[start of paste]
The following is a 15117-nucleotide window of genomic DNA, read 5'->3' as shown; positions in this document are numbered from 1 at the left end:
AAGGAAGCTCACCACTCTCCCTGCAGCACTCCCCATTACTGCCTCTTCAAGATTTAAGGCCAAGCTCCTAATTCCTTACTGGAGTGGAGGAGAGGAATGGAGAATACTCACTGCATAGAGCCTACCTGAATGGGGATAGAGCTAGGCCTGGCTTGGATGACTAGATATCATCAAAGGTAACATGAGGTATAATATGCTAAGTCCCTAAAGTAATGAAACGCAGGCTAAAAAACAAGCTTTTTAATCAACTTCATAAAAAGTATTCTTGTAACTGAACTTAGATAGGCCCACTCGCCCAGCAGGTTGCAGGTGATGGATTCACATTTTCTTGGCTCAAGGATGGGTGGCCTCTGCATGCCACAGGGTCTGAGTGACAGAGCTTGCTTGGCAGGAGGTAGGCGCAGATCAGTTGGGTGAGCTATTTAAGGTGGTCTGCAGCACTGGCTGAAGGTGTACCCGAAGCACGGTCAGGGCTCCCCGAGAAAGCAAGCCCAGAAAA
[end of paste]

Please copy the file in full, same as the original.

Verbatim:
The following is a 15117-nucleotide window of genomic DNA, read 5'->3' as shown; positions in this document are numbered from 1 at the left end:
AAGGAAGCTCACCACTCTCCCTGCAGCACTCCCCATTACTGCCTCTTCAAGATTTAAGGCCAAGCTCCTAATTCCTTACTGGAGTGGAGGAGAGGAATGGAGAATACTCACTGCATAGAGCCTACCTGAATGGGGATAGAGCTAGGCCTGGCTTGGATGACTAGATATCATCAAAGGTAACATGAGGTATAATATGCTAAGTCCCTAAAGTAATGAAACGCAGGCTAAAAAACAAGCTTTTTAATCAACTTCATAAAAAGTATTCTTGTAACTGAACTTAGATAGGCCCACTCGCCCAGCAGGTTGCAGGTGATGGATTCACATTTTCTTGGCTCAAGGATGGGTGGCCTCTGCATGCCACAGGGTCTGAGTGACAGAGCTTGCTTGGCAGGAGGTAGGCGCAGATCAGTTGGGTGAGCTATTTAAGGTGGTCTGCAGCACTGGCTGAAGGTGTACCCGAAGCACGGTCAGGGCTCCCCGAGAAAGCAAGCCCAGAAAA